Electrical stimulation to one spot in the brain can treat mental illness

MINNEAPOLIS, Minn. — Electrical stimulation is becoming a more common tool for scientists trying to boost brain performance. Now, a new study has discovered one particular spot that may hold the key to treating mental illness. Scientists say stimulating the brain’s internal capsule both improves mental function and helps patients dealing with conditions like depression focus their thoughts.

The findings come from a pilot study of 12 patients undergoing brain surgery for epilepsy. Doctors placed hundreds of small electrodes throughout a patient’s brain which record mental activity and spots the areas where seizures start.

A team from the University of Minnesota Medical School and Massachusetts General Hospital found that applying small amounts of electrical stimulation to the internal capsule improved each patients mental function. The scientists say this part of the brain handles cognitive control, a process which helps a person shift from one thought to the next. Mental illness often impairs this ability.

“An example might include a person with depression who just can’t get out of a ‘stuck’ negative thought. Because it is so central to mental illness, finding a way to improve it could be a powerful new way to treat those illnesses,” says Minnesota Medical School’s Alik Widge, MD, PhD, an assistant professor of psychiatry, in a university release.

Decoding when a person needs a brain boost

Study authors developed a computer algorithm that could track the cognitive control abilities of patients after they underwent brain stimulation. It could also track when these abilities began to drop off. The controller method they created sent boosts of stimulation whenever a patient started to do worse during lab tests measuring cognitive control.

“This system can read brain activity, ‘decode’ from that when a patient is having difficulty, and apply a small burst of electrical stimulation to the brain to boost them past that difficulty,” Widge explains. “The analogy I often use is an electric bike. When someone’s pedaling but having difficulty, the bike senses it and augments it. We’ve made the equivalent of that for human mental function.”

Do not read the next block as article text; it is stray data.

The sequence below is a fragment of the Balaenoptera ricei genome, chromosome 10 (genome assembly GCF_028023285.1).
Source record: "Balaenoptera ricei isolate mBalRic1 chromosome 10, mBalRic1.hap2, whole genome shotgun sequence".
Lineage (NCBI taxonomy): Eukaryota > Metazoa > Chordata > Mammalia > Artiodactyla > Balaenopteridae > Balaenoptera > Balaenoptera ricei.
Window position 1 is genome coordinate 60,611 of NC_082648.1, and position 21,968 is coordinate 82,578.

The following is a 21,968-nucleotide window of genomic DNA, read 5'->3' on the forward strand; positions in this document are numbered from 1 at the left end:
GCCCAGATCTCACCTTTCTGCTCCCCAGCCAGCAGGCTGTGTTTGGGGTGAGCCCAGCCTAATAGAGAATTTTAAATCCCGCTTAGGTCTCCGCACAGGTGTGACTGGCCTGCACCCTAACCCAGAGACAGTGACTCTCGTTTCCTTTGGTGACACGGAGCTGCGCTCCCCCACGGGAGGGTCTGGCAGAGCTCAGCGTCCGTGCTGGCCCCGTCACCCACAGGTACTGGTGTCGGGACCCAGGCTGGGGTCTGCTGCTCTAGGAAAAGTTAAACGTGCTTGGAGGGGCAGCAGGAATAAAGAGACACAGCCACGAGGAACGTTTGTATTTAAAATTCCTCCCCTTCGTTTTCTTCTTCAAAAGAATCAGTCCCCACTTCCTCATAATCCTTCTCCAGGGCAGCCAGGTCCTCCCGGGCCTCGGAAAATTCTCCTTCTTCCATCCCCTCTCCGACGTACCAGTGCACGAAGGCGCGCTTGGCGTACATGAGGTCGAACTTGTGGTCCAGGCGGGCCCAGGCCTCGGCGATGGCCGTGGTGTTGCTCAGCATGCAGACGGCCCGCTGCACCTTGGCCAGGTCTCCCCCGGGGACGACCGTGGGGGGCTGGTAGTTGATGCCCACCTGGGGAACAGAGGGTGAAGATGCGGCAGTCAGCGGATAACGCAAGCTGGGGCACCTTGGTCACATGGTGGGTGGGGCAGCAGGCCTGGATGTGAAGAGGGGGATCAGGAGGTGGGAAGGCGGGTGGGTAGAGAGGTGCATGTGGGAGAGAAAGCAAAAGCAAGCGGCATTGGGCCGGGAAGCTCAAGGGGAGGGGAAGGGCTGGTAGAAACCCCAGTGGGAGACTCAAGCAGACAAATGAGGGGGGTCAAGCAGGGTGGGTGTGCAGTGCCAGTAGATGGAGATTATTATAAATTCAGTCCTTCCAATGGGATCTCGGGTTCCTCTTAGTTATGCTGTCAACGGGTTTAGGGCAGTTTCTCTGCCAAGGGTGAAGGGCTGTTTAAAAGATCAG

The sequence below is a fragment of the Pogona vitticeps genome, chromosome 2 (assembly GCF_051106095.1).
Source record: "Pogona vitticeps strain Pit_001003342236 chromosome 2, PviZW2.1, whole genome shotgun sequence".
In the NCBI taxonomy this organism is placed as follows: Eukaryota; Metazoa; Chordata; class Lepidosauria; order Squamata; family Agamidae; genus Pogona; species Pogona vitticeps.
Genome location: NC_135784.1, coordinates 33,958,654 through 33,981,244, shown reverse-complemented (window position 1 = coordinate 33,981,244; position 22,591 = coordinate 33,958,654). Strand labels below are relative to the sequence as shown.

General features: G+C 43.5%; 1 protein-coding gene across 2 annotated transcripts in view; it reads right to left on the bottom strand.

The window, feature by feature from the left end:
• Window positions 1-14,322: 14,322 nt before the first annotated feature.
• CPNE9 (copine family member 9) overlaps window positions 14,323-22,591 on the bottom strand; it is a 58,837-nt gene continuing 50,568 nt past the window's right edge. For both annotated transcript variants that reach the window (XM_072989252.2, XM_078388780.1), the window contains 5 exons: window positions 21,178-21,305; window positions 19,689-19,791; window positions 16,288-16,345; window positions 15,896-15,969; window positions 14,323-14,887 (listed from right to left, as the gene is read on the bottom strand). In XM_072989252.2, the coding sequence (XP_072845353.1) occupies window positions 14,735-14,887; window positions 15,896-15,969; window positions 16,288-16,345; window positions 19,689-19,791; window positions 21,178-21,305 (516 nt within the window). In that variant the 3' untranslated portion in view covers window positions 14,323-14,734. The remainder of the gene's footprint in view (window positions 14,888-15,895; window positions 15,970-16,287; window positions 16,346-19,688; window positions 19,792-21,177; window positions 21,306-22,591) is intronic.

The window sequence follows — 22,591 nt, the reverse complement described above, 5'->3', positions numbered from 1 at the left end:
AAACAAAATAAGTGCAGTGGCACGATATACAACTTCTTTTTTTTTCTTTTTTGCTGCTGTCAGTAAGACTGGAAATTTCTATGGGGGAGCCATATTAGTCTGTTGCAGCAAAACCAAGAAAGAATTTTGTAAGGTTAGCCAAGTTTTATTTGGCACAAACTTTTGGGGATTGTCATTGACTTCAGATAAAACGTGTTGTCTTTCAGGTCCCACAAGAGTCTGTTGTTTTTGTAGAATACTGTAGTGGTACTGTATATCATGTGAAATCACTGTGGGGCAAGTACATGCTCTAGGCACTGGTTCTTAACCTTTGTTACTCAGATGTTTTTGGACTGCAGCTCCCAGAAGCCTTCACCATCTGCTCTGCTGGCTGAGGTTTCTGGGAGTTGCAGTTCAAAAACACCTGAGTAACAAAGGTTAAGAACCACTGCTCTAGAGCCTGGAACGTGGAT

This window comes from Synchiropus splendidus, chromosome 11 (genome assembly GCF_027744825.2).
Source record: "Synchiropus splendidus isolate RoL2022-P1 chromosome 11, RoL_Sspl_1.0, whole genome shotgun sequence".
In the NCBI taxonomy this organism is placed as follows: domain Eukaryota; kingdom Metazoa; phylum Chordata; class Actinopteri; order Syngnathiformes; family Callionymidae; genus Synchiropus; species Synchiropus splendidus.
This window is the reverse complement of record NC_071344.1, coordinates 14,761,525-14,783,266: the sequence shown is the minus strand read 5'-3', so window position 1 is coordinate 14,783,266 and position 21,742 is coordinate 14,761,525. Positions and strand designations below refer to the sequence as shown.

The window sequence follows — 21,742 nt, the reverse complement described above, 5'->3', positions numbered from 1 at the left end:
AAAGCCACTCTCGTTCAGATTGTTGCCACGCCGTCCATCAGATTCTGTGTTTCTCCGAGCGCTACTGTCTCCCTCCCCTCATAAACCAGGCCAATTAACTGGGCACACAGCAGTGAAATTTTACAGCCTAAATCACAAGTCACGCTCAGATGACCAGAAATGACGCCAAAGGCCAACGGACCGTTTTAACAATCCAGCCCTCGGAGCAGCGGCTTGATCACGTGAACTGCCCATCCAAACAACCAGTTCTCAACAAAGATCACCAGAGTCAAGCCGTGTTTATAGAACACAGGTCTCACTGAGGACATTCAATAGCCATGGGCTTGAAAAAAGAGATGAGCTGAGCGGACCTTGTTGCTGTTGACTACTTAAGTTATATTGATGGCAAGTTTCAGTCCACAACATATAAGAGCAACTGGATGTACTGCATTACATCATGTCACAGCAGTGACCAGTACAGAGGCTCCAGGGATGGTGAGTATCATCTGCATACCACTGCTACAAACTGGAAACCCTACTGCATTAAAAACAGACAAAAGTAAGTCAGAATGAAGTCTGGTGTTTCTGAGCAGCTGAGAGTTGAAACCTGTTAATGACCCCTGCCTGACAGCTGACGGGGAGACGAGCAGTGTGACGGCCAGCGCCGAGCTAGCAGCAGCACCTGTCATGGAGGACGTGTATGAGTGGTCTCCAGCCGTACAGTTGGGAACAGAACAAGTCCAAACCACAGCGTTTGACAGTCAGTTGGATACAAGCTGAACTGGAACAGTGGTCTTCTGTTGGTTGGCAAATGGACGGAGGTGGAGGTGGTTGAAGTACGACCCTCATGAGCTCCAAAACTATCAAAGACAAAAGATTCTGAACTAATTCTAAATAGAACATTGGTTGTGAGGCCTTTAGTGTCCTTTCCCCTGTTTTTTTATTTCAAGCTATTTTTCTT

Researchers add that their results are the first to show that precisely targeted electrical stimulation can reverse the declines in mental function due to mental illness. The team also found that there are specific regions in the internal capsule which electrical stimulation is particularly effective in treating.

A new tool are improving mental health issues

Study authors note that some of the epilepsy patients also suffered from high levels of anxiety. After undergoing electrical stimulation, they reported experiencing lower levels of anxiety. The participants added that they were able to shift their thoughts away from topics distressing them to the thoughts they wanted to focus on. Widge believes stimulating the internal capsule could therefore become a new treatment for drug-resistant cases of anxiety, depression, and other mental conditions.

“This could be a totally new approach in treating mental illness. Instead of trying to suppress symptoms, we could give patients a tool that lets them take control of their own minds,” Widge says. “We could put them back in the driver’s seat and let them feel a new sense of agency.”

Since the U.S. Food and Drug Administration has already approved deep brain stimulation for use in improving brain health, researchers believe they’ll be able to use existing tools to make this new treatment available sooner rather than later.

“The wonderful thing about these findings is that we are now in a position to conduct clinical trials to further demonstrate effectiveness and then hopefully move to helping treatment-resistant patients who are in desperate need for additional interventions to treat their illnesses,” concludes Darin Dougherty, MD, an expert in clinical brain stimulation.

The study is published in the journal Nature Biomedical Engineering.

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